Purchasing impunity in the name of 'compensation'? | The Daily Star
12:00 AM, June 26, 2018 / LAST MODIFIED: 11:34 AM, June 26, 2018

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Purchasing impunity in the name of 'compensation'?

On 19 June 2018, a pedestrian was struck and killed by a speeding SUV near Mohakhali flyover in Dhaka. Soon after, grotesque pictures of the crime scene emerged which showed the motionless body of a man lying on the road with his head smashed open and the number plate of the car which had presumably run him over. A shiny metal piece depicting the logo of the high-end German car manufacturer Audi glistened beside the bloodied corpse. Subsequently, news outlets reported that the car was being driven by one Shabab Chowdhury, son of Md. Ekramul Karim Chowdhury MP of Noakhali constituency and subsequently BRTA officials confirmed that the car was in fact registered under the name of the MP's wife. The deceased was identified as Selim Bepari, a 55-year old father of two who was working as a chauffeur for a company called Nawar Properties Ltd. for the past two decades and served as the sole breadwinner of his family. The next day, the victim's family filed a case with Kafrul Police Station naming 'unidentified persons'.

Two days after the incident on Friday, Md. Imran Hossain Khan, the managing director of Nawar Properties, told the press that the MP had called him to offer a settlement: “He (Ekramul) wants the case started at Kafrul Police Station be withdrawn and in return, he will stand by the victim's family (Golam Mujtaba Dhruba, 'MP Ekramul 'offers financial settlement' over deadly Dhaka hit-and-run', bdnews24.com, 22 June 2018). The offer included the payment of 30 lakh taka by way a fixed deposit in a bank, the interest payments of which can be used by the family to meet their monthly expenses. Mr. Imran, seemingly echoing the incentives of the MP stated: “A life cannot be compensated for with any amount of money. Then again, what's the point of pushing the case? I've responded to the MP's call mainly considering the family's future,” Imran said. Sadia and her husband, Ariful, were present during the discussions and the latter said they would agree to whatever Imran considers best for the family.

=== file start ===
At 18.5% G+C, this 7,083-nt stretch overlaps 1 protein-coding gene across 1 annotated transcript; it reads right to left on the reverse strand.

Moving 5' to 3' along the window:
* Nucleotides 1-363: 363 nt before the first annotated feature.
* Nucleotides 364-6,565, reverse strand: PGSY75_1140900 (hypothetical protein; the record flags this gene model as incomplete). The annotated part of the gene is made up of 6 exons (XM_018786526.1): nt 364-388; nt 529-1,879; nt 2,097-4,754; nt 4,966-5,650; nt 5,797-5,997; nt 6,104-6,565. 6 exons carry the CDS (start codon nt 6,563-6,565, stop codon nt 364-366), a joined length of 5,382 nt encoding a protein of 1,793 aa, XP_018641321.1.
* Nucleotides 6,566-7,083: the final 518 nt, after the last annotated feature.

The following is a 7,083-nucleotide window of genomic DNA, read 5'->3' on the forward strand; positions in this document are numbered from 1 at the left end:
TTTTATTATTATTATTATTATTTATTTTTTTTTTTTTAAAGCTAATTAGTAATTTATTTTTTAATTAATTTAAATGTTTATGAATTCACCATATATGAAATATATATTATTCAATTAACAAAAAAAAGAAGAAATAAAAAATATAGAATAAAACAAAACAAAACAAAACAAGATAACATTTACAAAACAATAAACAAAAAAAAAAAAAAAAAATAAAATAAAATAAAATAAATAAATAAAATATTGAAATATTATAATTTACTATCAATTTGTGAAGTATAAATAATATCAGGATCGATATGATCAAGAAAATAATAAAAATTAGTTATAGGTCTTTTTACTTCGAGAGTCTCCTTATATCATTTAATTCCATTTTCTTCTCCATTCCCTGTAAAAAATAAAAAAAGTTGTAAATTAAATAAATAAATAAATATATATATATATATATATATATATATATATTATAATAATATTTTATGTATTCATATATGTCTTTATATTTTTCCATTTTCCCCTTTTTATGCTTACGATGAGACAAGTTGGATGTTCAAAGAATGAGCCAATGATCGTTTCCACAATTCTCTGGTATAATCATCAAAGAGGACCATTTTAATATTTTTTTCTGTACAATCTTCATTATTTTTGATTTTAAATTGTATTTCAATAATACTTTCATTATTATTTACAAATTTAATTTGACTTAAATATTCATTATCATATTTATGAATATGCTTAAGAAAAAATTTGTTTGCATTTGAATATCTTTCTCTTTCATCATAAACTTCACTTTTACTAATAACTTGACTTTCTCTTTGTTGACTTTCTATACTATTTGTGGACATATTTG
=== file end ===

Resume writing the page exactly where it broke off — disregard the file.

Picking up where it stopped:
It is deeply regrettable that there is such brazen disregard for the rule of law on part of both: the MP (who, we ought to recall, is meant to be a lawmaker himself) and the Managing Director who is meant to be representing the interests of the victims, both of whom are pretending as though the victims' right to compensation is mutually exclusive with their right to seek criminal justice. As though the victims have to choose whether between putting the killer of their loved one behind bars and receiving monetary relief for the untimely death of their sustainer.

It should be clear to anyone with even an elementary understanding of the law that certain acts such as reckless driving can have repercussions in both civil and criminal law, the proceedings for which exist in parallel and certainly not in exclusion to one another. Reckless driving leading to death is a criminal offence under section 304 of the Penal Code which simultaneously gives rise to civil actions for damages under both the common law of tort and specific legislation dealing with wrongful death such as the Fatal Accidents Act 1855 and the Motor Vehicles Ordinance 1983, etc. However, despite the theoretical existence of this duality of actions, we must recognise that the MP's offer exemplifies a wider and prevalent culture of exploiting class disparity to purchase impunity in such criminal cases. Victims from poor socioeconomic backgrounds (such as the family members of the deceased in this case) are frequently offered paltry sums of compensation as out of court 'settlements' in exchange for vitiating the criminal trial. Technically this is unlawful since charges under such criminal cases are bailable, but not 'negotiable' in the sense that a crime is a public wrong against the State which therefore cannot be pardoned by victims if they so desire. However, since victims play a crucial role as witnesses in a criminal trial, they can effectively nullify the criminal proceedings by giving their testimonies in a tactful manner. Indeed, several police officials (who requested anonymity) admitted they themselves think a settlement is highly likely in this case as 'the victim's family do not have the financial ability to continue with the case for long'.

Road fatalities in Bangladesh are among the highest in the world and this hit and run incident would be the ideal case, at least in theory, to utilise and build on from the crucial legal precedents set by the landmark Bangladesh Beverage and Catherine Masud cases, both of which pertained to compensation in civil law for road deaths arising out of reckless driving. Increasing the enforceability of victims' compensation rights is not just imperative to ensure civil justice but also criminal justice.

The writer is a Research Specialist, Bangladesh Legal Aid and Services Trust (BLAST).

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